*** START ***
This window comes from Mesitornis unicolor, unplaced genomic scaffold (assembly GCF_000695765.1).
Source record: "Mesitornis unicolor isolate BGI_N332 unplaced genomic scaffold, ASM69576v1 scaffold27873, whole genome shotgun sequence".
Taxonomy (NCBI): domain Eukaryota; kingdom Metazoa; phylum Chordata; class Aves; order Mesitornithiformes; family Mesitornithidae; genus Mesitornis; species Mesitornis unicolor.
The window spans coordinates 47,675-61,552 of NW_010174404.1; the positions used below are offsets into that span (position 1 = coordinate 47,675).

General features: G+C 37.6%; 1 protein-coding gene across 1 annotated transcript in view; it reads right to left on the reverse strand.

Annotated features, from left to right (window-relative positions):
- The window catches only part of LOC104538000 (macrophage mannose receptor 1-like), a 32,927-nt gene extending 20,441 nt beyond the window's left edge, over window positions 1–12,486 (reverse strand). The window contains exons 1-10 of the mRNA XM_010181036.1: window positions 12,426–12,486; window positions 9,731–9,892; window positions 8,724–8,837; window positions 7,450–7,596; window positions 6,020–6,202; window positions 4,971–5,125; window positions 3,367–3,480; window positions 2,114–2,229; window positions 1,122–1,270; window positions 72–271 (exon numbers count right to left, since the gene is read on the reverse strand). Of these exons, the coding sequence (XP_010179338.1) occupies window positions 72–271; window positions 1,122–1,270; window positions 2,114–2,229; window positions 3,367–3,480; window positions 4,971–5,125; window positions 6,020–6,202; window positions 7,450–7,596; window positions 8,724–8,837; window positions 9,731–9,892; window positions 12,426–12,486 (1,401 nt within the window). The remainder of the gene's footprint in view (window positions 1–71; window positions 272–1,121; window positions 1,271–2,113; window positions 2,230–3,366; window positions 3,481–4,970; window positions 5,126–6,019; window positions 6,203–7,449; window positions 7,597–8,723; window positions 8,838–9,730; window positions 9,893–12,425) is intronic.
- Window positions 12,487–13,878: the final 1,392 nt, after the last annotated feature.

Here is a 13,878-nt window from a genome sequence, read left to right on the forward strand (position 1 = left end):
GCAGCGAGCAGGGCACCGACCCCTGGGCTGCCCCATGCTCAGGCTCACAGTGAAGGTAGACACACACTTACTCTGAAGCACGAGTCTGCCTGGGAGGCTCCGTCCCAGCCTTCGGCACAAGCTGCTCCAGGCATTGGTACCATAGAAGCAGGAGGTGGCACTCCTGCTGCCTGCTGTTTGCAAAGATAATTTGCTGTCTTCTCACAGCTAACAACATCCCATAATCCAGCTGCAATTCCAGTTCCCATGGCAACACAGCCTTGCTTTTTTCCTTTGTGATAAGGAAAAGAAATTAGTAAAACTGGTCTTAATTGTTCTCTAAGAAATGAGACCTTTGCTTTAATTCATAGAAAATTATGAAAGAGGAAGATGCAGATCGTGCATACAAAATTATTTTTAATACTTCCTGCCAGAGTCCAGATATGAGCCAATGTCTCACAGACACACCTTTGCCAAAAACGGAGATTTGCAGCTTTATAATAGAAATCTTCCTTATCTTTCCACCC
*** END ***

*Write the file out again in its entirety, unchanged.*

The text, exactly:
This window comes from Mesitornis unicolor, unplaced genomic scaffold (assembly GCF_000695765.1).
Source record: "Mesitornis unicolor isolate BGI_N332 unplaced genomic scaffold, ASM69576v1 scaffold27873, whole genome shotgun sequence".
Taxonomy (NCBI): domain Eukaryota; kingdom Metazoa; phylum Chordata; class Aves; order Mesitornithiformes; family Mesitornithidae; genus Mesitornis; species Mesitornis unicolor.
The window spans coordinates 47,675-61,552 of NW_010174404.1; the positions used below are offsets into that span (position 1 = coordinate 47,675).

General features: G+C 37.6%; 1 protein-coding gene across 1 annotated transcript in view; it reads right to left on the reverse strand.

Annotated features, from left to right (window-relative positions):
- The window catches only part of LOC104538000 (macrophage mannose receptor 1-like), a 32,927-nt gene extending 20,441 nt beyond the window's left edge, over window positions 1–12,486 (reverse strand). The window contains exons 1-10 of the mRNA XM_010181036.1: window positions 12,426–12,486; window positions 9,731–9,892; window positions 8,724–8,837; window positions 7,450–7,596; window positions 6,020–6,202; window positions 4,971–5,125; window positions 3,367–3,480; window positions 2,114–2,229; window positions 1,122–1,270; window positions 72–271 (exon numbers count right to left, since the gene is read on the reverse strand). Of these exons, the coding sequence (XP_010179338.1) occupies window positions 72–271; window positions 1,122–1,270; window positions 2,114–2,229; window positions 3,367–3,480; window positions 4,971–5,125; window positions 6,020–6,202; window positions 7,450–7,596; window positions 8,724–8,837; window positions 9,731–9,892; window positions 12,426–12,486 (1,401 nt within the window). The remainder of the gene's footprint in view (window positions 1–71; window positions 272–1,121; window positions 1,271–2,113; window positions 2,230–3,366; window positions 3,481–4,970; window positions 5,126–6,019; window positions 6,203–7,449; window positions 7,597–8,723; window positions 8,838–9,730; window positions 9,893–12,425) is intronic.
- Window positions 12,487–13,878: the final 1,392 nt, after the last annotated feature.

Here is a 13,878-nt window from a genome sequence, read left to right on the forward strand (position 1 = left end):
GCAGCGAGCAGGGCACCGACCCCTGGGCTGCCCCATGCTCAGGCTCACAGTGAAGGTAGACACACACTTACTCTGAAGCACGAGTCTGCCTGGGAGGCTCCGTCCCAGCCTTCGGCACAAGCTGCTCCAGGCATTGGTACCATAGAAGCAGGAGGTGGCACTCCTGCTGCCTGCTGTTTGCAAAGATAATTTGCTGTCTTCTCACAGCTAACAACATCCCATAATCCAGCTGCAATTCCAGTTCCCATGGCAACACAGCCTTGCTTTTTTCCTTTGTGATAAGGAAAAGAAATTAGTAAAACTGGTCTTAATTGTTCTCTAAGAAATGAGACCTTTGCTTTAATTCATAGAAAATTATGAAAGAGGAAGATGCAGATCGTGCATACAAAATTATTTTTAATACTTCCTGCCAGAGTCCAGATATGAGCCAATGTCTCACAGACACACCTTTGCCAAAAACGGAGATTTGCAGCTTTATAATAGAAATCTTCCTTATCTTTCCACCC